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Supervising the Cadre

In a previous lesson on French art vocabulary, we learned that “le cadre is the frame around a painting or photograph.” In this lesson, we will focus on other meanings of cadre (frame) that are not related to art. In the process, we will also discuss related vocabulary such as encadrement (frame, management) and encadrer (to frame, supervise) that are also not always art-related.


Indeed, un cadre can take on a more figurative meaning. In the example below, it means “an environment”:


On a un cadre qui est vraiment agréable donc les gens viennent.

We have an environment that is really pleasant, so people come.

Caption 59, Le Mans TV Mon Village - Malicorne - Part 1

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Or, un cadre is simply “a space,” an interior space:


On a pris une décoratrice d'intérieur pour nous faire un cadre vraiment zen, épuré

We took on an interior designer to make us a really Zen, clean space

Caption 18, Alsace 20 Grain de Sel: à l'Anatable à Dinsheim

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As mentioned in the previous lesson, "un cadre is also the word for 'framework' (as in the expression dans le cadre de, 'within the framework of')":


Donc là on leur met - et bien évidemment dans le cadre de ce suivi - une bague du Muséum d'Histoire naturelle de Paris

So there we put on them - and quite obviously within the framework of this follow-up - a ring from the Paris Museum of Natural History

Captions 13-14, Canal 32 Les secrets des cailles des blés

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The expression dans le cadre de can also mean “within the context of”:


et que ça rentre aussi tout à fait dans le cadre du vivre-ensemble

and that it also falls really well within the context of harmonious living

Caption 38, Actus Quartier Fête de quartier Python-Duvernois - Part 4

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You might come across a less common meaning of dans le cadre de: “as part of,” as in part of an event, such as the anniversary of a wine route: 


Oui. C'est un petit peu aussi dans le cadre du soixantième anniversaire de la route des vins.

Yes. It's a little bit also as part of the sixtieth anniversary of the wine route.

Caption 6, Alsace 20 100 recettes pour 100 vins

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In short, un cadre refers to a space, environment, setting, framework, or context. But you may be surprised to learn that it’s also the word for "executive" or "manager." For example, the mother in the following video is une cadre supérieure (a top executive):


Mère de famille, cadre supérieure

Mother of a family, top executive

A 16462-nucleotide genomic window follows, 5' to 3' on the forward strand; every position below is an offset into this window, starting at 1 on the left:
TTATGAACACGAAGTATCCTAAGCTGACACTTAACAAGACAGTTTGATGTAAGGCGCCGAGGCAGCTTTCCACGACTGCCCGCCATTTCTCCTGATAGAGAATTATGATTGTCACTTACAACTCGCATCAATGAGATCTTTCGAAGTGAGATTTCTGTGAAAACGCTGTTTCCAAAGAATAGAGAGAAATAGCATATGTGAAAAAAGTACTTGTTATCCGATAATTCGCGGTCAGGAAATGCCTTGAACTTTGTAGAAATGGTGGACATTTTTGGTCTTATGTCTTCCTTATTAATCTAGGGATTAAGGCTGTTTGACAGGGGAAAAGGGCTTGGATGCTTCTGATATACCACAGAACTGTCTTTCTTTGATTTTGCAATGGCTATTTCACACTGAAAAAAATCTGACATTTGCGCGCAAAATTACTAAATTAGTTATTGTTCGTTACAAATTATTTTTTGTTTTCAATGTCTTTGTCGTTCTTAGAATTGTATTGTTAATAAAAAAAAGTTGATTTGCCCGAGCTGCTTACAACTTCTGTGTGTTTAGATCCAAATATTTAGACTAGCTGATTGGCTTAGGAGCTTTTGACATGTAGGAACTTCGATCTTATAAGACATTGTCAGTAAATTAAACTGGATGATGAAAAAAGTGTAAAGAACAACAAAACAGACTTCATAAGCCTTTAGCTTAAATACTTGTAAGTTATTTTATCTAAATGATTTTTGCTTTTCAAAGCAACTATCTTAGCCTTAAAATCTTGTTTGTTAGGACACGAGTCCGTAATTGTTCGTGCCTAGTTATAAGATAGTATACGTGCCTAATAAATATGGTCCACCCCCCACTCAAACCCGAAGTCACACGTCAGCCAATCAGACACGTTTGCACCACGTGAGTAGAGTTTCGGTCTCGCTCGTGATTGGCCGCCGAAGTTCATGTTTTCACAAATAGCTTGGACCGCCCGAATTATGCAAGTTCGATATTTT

Caption 7, Le Jour où tout a basculé À l'audience - Arnaque en couple ? - Part 2

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And it seems logical that un poste d’encadrement should refer to "a management position":


Découvrons un premier exemple pour un poste d'encadrement.

Let's discover a first example, for a management position.

Caption 64, QuestionEntretien Pourquoi vous et pas un autre ? - Part 3

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Likewise, the verb encadrer means “to organize” or “supervise.” (Note that in an art context, encadrer means to frame a picture or a photograph.) In the video below, the speaker mentions that the annual Paris-Plage event was bien encadré (well organized) thanks to its constant supervising and monitoring:


C'est toujours, euh... bien encadré.

It's always, uh... well organized.

Caption 24, Lionel L Paris-Plage - Part 2

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Encadrer is synonymous with surveiller (to supervise, monitor, surveil):


Il y a toujours des gens pour encadrer, surveiller.

There are always people to supervise, monitor.

Caption 29, Lionel L Paris-Plage - Part 2

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Encadré in the broader sense of the word means “taken care of.” In the following video, the speaker would like to go on a cruise where everything is encadré:


Tout est encadré.

Everything is taken care of.

Caption 40, Le Jour où tout a basculé Mes grands-parents sont infidèles - Part 1

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However, on the opposite end of the spectrum, encadré can imply excessive interference to the point of feeling restricted. In the video below, Youssef Ben Amar, a contender in the legislative race, tries to debunk the myth that politics is about imposing restrictions:


On nous a vendu le mot "politique" comme quelque chose de très encadré

We've been sold the word "politics" as something very restricted

Captions 14-15, Le Mans TV Youssef Ben Amar, un rappeur engagé en politique

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Worse still, encadrer is not just a criticism—it can also describe something or someone you can't stand:


Je ne peux pas me les encadrer.

I can't stomach them.

Caption 85, Le saviez-vous? Comment dire qu'on n'aime pas?

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So, to sum up, encadrer has many meanings, ranging from “to frame," "to supervise", "to organize," "to loathe.” The Yabla team will make sure that you’re bien encadré or bien encadrée (well taken care of) thanks to our numerous videos.


\Wishing you every success dans le cadre de Yabla! Thank you for reading.


The Gender of Job Titles

In our previous lesson on nouns referring to humans, we learned that many nouns have dual genders that often end in -e in the feminine, which is especially useful for the feminization of job titles. In this lesson, we’ll focus on the many ways to feminize a job title and discuss what happens when there is no feminine equivalent. 


Most profession names are masculine in French, regardless of whether they refer to men or women:


On a donc un kit de montage complet opérationnel à la portée d'un bon bricoleur ou d'un plombier

So we have a completely operational mounting kit within the capability of a good handyman or a plumber

Captions 30-31, Salon Eco Habitat: Primacalc, système anti-calcaire

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When no feminine title is available, we default to masculine. So, when referring to a woman pilot, for instance, we would simply say un pilote or une femme pilote (a woman pilot). (You may come across the feminine title une pilote, but it's relatively rare.)